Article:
UPDATE: Low bridge reopens; here’s what went wrong

11:01 AM: Metro is rerouting buses onto the 1st Avenue South Bridge right now because of a “mechanical issue” on the West Seattle low bridge – which is closed to all surface traffic. More info when we get it.

12:07 PM: Its status isn’t clear right now – it’s open so a barge can get through, said SDOT director Sam Zimbabwe when we asked for an update before the high-bridge briefing ended, but he believed it would return to normal surface traffic after that. We’ll keep checking.

12:58 PM: Just reopened.

ADDED 4 PM: The reopening happened just as we were being escorted onto the high bridge for photos of the work crew. We also saw this truck backup that built up during the low-bridge closure:

ADDED 6:12 PM: We asked SDOT what went wrong. Their reply:

Operations on the Spokane St Bridge (West Seattle Low Bridge) were interrupted today due to two separate mechanical issues related to the bridge’s hydraulic system and center-locking mechanisms. This incident was unrelated to mechanical issues which affected bridge operations earlier this month, from November 3-5.

At about 11 a.m. this morning, the bridge was swung open to allow a ship to sail through. SDOT bridge operations crews observed irregularities in the bridge’s movement, and discovered a hydraulic fluid leak in one of the pump lines at the West Pier which allow the bridge to swing open and closed (a different pump than the one that was replaced earlier this month). While crews were able to return the bridge to a closed position despite the hydraulic fluid leak, they were briefly unable to open the traffic gates that allows vehicles to use the bridge due to safeguard in the bridge’s center-locking mechanism which was triggered by a faulty mechanical switch which was sending an incorrect signal that the center-lock had not been engaged. Crews were able address the center-lock safeguard and reopened the gate for vehicle traffic shortly before 1 pm.

Since that time, crews have continued to work to double check other bridge systems and repair the hydraulic fluid leak. This work can be done while traffic drives over the bridge. We will only open one leaf of the bridge at a time while these repairs are occurring, but do not expect this to have a noticeable effect on vehicle or ship traffic. We may also perform brief bridge openings to test the systems later this evening, after peak-period traffic is over.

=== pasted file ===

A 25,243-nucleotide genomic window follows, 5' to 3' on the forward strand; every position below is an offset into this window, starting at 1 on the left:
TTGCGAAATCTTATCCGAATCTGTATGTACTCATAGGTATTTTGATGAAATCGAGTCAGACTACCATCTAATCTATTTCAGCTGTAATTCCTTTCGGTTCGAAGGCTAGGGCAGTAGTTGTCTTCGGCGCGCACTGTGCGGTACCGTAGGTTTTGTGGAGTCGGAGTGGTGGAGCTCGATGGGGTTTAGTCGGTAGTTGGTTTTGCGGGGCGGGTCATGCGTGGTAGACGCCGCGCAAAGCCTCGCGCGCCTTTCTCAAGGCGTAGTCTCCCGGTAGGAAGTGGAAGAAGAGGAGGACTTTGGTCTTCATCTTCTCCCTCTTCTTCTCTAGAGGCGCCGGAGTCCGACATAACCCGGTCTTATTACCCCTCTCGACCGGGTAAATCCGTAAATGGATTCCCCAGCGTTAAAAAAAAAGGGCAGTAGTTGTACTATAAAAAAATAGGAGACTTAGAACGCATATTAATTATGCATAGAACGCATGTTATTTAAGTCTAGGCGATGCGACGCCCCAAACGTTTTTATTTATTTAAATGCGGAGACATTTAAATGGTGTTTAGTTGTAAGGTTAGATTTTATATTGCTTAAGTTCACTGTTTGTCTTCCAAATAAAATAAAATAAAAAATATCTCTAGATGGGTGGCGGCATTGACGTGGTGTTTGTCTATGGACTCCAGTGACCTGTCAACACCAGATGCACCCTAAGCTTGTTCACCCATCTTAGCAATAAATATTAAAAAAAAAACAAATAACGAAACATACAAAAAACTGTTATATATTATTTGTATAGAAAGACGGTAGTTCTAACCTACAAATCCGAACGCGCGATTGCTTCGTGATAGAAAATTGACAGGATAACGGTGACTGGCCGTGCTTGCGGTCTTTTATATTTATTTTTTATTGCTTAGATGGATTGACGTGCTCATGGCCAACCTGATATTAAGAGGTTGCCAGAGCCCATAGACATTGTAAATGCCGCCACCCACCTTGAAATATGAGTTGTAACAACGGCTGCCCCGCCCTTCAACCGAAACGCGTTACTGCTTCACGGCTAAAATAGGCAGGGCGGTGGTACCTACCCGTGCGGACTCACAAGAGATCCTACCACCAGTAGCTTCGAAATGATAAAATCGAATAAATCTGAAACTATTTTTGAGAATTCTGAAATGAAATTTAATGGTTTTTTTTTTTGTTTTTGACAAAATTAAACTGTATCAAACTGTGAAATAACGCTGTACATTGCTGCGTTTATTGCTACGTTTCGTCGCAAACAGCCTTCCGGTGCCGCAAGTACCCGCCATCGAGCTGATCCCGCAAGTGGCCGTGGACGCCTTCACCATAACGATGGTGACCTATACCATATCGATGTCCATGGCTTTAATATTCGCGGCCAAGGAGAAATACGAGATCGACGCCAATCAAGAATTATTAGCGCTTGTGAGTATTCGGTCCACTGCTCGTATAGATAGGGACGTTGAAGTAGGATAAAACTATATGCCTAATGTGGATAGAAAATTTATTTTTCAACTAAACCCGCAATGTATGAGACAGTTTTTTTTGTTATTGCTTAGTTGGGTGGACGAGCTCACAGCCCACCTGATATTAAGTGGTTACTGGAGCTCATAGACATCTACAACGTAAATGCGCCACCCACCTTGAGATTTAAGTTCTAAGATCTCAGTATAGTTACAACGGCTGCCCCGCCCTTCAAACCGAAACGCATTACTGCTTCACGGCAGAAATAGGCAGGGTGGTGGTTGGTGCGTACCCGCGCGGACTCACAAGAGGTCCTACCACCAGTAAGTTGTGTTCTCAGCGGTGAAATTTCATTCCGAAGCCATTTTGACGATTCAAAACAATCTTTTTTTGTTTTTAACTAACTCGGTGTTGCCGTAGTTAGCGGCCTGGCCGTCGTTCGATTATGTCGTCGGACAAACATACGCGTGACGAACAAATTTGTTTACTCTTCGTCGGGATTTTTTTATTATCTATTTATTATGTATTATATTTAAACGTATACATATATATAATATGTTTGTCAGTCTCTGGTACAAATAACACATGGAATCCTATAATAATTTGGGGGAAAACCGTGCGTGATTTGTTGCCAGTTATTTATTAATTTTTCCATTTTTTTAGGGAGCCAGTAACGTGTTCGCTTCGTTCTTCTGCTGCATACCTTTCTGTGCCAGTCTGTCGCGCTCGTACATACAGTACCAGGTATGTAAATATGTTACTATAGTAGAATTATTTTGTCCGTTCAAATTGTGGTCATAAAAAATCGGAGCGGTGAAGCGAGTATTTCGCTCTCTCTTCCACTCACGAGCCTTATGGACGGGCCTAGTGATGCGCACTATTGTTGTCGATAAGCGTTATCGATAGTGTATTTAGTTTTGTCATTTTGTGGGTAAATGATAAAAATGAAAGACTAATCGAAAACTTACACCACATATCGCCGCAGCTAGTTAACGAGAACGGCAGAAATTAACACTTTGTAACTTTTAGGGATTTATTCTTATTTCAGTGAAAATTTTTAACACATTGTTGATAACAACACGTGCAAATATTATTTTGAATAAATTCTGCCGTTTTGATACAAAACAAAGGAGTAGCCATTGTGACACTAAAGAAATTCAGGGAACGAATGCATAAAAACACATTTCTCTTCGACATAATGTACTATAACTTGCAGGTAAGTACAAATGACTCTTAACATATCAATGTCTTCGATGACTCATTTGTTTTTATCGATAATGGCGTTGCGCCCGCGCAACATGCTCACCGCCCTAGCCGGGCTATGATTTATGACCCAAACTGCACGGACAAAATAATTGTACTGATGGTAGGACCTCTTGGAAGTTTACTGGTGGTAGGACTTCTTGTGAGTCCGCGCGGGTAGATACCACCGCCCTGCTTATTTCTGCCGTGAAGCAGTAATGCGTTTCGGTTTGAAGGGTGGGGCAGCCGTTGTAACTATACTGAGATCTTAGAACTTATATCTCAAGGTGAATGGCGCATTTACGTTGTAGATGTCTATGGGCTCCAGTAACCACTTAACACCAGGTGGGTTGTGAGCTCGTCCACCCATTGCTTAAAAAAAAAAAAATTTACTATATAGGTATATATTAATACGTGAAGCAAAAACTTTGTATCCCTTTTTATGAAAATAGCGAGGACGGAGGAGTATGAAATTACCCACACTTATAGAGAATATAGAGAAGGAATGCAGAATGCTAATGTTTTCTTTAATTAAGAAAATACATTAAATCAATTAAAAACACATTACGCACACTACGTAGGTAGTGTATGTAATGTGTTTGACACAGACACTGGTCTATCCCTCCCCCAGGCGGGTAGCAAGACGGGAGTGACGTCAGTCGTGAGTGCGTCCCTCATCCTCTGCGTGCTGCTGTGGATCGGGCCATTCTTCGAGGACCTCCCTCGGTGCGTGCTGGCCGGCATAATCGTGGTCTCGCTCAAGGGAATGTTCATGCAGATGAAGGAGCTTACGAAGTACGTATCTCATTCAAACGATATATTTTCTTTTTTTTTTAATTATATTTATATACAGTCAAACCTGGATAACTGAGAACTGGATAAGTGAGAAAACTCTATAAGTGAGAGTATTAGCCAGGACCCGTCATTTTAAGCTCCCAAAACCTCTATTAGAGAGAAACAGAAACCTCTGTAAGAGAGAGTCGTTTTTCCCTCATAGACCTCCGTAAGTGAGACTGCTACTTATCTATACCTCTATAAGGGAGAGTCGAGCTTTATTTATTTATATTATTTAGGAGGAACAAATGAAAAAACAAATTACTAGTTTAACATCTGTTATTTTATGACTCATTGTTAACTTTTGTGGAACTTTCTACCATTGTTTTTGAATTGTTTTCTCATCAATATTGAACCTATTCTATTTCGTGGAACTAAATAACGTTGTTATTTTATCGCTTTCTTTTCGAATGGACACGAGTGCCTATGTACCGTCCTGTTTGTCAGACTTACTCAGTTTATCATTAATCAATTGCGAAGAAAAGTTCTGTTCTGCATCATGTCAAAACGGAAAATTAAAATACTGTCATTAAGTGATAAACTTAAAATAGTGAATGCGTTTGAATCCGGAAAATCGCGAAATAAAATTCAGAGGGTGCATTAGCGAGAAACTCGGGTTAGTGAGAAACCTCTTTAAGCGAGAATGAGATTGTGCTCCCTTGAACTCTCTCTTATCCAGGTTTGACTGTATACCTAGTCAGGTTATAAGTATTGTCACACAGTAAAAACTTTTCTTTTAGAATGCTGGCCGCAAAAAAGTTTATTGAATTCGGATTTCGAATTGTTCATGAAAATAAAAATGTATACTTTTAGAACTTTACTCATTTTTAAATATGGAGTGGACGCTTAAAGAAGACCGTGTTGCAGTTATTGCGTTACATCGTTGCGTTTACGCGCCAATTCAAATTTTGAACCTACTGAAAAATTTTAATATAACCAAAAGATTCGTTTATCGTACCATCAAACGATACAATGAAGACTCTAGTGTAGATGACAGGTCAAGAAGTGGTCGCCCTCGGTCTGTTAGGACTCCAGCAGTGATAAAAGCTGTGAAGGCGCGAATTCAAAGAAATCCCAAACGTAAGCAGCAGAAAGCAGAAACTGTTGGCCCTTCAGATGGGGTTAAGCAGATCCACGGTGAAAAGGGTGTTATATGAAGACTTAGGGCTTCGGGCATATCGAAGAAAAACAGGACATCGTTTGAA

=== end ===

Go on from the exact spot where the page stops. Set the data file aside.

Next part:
8 Replies to "UPDATE: Low bridge reopens; here's what went wrong"

  • square eyes November 29, 2021 (11:13 am)

    Yup. On the D now and rerouted. Driver did not even make an announcement.

  • bolo November 29, 2021 (12:26 pm)

    Any updates? Is the low bridge still closed to all surface traffic?

    • WSB November 29, 2021 (12:50 pm)

      Trying to find out from SDOT, while we await access to the high-bridge photo op….

      • WSB November 29, 2021 (12:57 pm)

        … now reopened to surface traffic.

        • bolo November 30, 2021 (1:19 am)

          I did end up crossing a little after 2pm. At the gap where the swing section meets, the step-up was quite pronounced. Usually both sections are near level with other, this time there was approx. 2 inches height difference.

          Am I the only one feeling like the lower bridge is heading for a catastrophic failure? At least in its hydraulic propulsion systems? Not too long ago its other pump system failed or was failing? Can’t keep track anymore.

  • west sea neighbor November 29, 2021 (12:41 pm)

    Appears to still be closed to surface traffic. Wondering if there is a bigger issue going on. I’ll have to remember to check prior to my bike commute back to the peninsula.

    • west sea neighbor November 29, 2021 (1:04 pm)

      Glad to see that it is open again. Wasn’t looking forward to the 1st Ave Bridge detour!

  • Cogburn November 30, 2021 (7:52 am)

    What went wrong is that city council refuses to consider infrastructure care as part of their job and won’t fund bridge maintenance more than 9% of requirements. Note the several bridge failures and operational issues over the past couple of years. Is this any way to run a city? 

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